My sister lent my father the down payment for his home and put her name on the mortgage — then he refinanced

Dear Moneyist,

My sister lent our father the down payment to buy his home in Florida.

Both their names were on the mortgage. After three years he wanted to pull out some equity. He re-mortgaged in his name only and asked her to sign off on it. She signed a quit claim to take her name off the deed, so he could get the homestead exemption.

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She agreed and the deal was he would put her name back on the deeds of the house after Jan. 1. My worry is she has no legal recourse if something happens to him. The original deal was if anything happened to him the house automatically went to her as they were joint owners.

I want to make sure she at least gets her original investment back without going through probate or possibly having to fight for it with other relatives. She is too nice and won’t push the issue. What is the best course so her down payment is protected?

Concerned Sister

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Dear Sister,

It’s a messy business buying a home with a partner, but buying one with a parent seems more problematic. Does your sister expect to be reimbursed for the down payment? Who pays the mortgage? Does she realize she is still responsible for the loan, even though she’s off the deeds? There are so many moving parts in this story. It may be that your sister wants 100% or 100% out.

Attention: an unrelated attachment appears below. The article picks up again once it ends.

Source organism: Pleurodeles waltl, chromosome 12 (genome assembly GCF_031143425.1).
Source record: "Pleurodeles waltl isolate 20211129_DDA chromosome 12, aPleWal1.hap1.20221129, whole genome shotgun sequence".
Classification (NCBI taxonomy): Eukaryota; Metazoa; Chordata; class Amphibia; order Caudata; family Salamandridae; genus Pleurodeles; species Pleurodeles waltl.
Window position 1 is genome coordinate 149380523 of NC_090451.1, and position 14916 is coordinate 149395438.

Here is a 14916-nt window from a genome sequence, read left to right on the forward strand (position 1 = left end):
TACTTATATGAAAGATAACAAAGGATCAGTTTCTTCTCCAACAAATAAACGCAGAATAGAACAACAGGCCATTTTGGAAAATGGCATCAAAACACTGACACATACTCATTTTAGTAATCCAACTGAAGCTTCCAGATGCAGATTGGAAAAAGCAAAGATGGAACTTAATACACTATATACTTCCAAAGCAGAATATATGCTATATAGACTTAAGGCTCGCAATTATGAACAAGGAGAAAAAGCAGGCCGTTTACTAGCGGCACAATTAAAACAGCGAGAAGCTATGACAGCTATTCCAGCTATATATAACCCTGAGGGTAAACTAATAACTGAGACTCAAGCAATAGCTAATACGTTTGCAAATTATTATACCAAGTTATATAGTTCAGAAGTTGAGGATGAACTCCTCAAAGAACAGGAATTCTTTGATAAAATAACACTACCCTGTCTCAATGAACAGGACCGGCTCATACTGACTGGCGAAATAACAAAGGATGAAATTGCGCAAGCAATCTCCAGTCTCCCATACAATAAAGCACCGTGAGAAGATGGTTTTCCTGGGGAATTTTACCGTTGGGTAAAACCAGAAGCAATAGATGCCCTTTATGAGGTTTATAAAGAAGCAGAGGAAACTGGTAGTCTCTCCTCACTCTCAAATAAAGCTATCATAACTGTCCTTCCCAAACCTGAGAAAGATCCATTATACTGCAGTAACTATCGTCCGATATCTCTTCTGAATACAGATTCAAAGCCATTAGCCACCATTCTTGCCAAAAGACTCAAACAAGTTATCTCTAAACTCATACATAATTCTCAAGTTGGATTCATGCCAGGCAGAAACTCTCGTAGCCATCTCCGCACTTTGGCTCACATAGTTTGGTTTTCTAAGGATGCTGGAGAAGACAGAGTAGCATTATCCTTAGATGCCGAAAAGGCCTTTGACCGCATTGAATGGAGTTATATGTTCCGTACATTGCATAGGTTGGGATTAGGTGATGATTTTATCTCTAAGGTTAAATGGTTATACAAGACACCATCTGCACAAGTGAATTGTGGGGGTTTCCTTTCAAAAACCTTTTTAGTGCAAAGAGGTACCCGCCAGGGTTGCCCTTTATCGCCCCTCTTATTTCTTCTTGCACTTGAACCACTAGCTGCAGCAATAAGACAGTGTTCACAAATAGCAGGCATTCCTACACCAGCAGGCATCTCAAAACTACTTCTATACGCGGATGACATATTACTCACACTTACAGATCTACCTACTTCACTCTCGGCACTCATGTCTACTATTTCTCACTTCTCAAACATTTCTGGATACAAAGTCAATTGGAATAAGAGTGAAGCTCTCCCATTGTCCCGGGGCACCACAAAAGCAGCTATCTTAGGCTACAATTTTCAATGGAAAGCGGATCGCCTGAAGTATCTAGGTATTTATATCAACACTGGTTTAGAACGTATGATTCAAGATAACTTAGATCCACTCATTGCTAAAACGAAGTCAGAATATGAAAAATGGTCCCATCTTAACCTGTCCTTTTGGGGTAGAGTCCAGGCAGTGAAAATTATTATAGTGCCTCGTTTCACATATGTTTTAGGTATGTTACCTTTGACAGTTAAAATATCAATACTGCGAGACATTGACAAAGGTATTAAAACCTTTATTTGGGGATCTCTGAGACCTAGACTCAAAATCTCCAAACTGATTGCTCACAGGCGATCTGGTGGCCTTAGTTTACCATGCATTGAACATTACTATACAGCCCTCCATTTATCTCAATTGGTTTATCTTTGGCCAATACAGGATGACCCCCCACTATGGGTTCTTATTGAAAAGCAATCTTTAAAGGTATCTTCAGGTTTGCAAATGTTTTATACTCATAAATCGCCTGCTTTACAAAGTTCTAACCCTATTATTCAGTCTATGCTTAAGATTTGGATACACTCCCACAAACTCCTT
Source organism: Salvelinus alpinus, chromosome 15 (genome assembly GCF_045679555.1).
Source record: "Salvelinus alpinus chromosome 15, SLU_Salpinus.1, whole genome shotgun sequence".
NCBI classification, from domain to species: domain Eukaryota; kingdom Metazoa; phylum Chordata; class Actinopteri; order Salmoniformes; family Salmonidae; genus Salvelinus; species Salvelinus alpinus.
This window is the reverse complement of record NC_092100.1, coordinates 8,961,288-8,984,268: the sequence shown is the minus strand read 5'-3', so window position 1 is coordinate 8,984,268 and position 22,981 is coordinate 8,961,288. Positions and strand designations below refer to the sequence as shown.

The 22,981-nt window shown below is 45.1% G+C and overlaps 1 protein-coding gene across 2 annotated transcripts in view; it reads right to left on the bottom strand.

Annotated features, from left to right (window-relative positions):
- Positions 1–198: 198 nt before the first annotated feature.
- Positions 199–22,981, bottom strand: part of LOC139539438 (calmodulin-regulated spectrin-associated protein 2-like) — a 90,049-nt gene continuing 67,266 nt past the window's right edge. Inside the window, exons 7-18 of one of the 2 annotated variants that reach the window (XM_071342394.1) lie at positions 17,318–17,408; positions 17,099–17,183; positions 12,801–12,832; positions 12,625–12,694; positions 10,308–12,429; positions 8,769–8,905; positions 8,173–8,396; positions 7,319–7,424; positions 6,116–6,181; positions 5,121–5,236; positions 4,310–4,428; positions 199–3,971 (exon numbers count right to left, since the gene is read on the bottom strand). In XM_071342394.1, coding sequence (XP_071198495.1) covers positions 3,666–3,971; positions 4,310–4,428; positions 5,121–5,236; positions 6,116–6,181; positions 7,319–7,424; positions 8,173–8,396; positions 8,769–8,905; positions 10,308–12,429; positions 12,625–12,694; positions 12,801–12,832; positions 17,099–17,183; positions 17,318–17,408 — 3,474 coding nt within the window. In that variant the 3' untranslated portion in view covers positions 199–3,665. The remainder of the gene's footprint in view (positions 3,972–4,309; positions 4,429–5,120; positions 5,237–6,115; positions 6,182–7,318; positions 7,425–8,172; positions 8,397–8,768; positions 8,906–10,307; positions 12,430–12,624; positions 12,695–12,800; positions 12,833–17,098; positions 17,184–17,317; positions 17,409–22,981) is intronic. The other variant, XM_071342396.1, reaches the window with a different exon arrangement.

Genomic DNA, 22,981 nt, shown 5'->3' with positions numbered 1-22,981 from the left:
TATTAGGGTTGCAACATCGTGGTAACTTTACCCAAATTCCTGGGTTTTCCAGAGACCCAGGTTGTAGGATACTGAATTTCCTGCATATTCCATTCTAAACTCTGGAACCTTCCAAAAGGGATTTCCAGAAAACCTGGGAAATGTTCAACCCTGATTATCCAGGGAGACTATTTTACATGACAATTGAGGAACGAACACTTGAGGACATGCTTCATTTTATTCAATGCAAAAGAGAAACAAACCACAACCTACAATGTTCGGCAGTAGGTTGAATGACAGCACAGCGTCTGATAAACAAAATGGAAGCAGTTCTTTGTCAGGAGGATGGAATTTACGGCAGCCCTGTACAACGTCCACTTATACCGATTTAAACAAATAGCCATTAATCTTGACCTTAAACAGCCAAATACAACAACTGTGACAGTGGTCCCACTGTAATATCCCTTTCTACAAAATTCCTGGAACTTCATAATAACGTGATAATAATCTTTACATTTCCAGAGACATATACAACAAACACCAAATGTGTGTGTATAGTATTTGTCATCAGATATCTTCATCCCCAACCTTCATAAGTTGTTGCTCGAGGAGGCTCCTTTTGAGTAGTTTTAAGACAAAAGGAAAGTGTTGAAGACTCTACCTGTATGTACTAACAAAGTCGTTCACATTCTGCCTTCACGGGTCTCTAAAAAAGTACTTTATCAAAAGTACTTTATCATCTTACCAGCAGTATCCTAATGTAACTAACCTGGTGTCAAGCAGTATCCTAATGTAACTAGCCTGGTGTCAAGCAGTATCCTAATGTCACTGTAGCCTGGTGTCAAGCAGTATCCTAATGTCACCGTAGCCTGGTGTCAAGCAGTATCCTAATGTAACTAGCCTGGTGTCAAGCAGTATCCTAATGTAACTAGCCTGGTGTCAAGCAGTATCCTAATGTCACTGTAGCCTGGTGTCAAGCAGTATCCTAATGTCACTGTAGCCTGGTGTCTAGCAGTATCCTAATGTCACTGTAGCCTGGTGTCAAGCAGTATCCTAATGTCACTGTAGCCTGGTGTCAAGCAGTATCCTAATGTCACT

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Currently, her name is on the mortgage, but off the deeds of the house. Signing a quit claim deed to transfer ownership of the house to her father was probably inadvisable. She will have a more difficult time taking her name off the mortgage itself. The bank presumably wanted your sister on the loan because (i) she has a higher income and (ii) she has a better credit score.

For that reason, it’s unlikely that the bank will be willing to take her name off the loan. She provides extra security that the loan will be paid and, if they default on the loan, they’ll both be held responsible for the loan. That, in theory at least, doubles the chances the bank will get its money back. If your father can’t pay his half, your sister will be responsible for the entire loan, and not just 50%.

I have one question for you and your sister: If he needed help to take out this mortgage and, presumably, it would have put him under additional financial pressure, why did he refinance? That decision should not have been taken lightly. It also gives me slight cause for concern about your father’s fiscal responsibility, given that he has already asked his daughter for financial help.

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So what happens if one of them dies? If your sister and father have joint ownership with rights of survivorship, your sister would inherit the home if your father predeceased her. If they don’t have rights of survivorship, they’re “tenants in common.” So your sister and father would need to (a) make a will and (b) clearly name the person who will inherit their share of this real estate.

Under the circumstances, I believe your father should name your sister.

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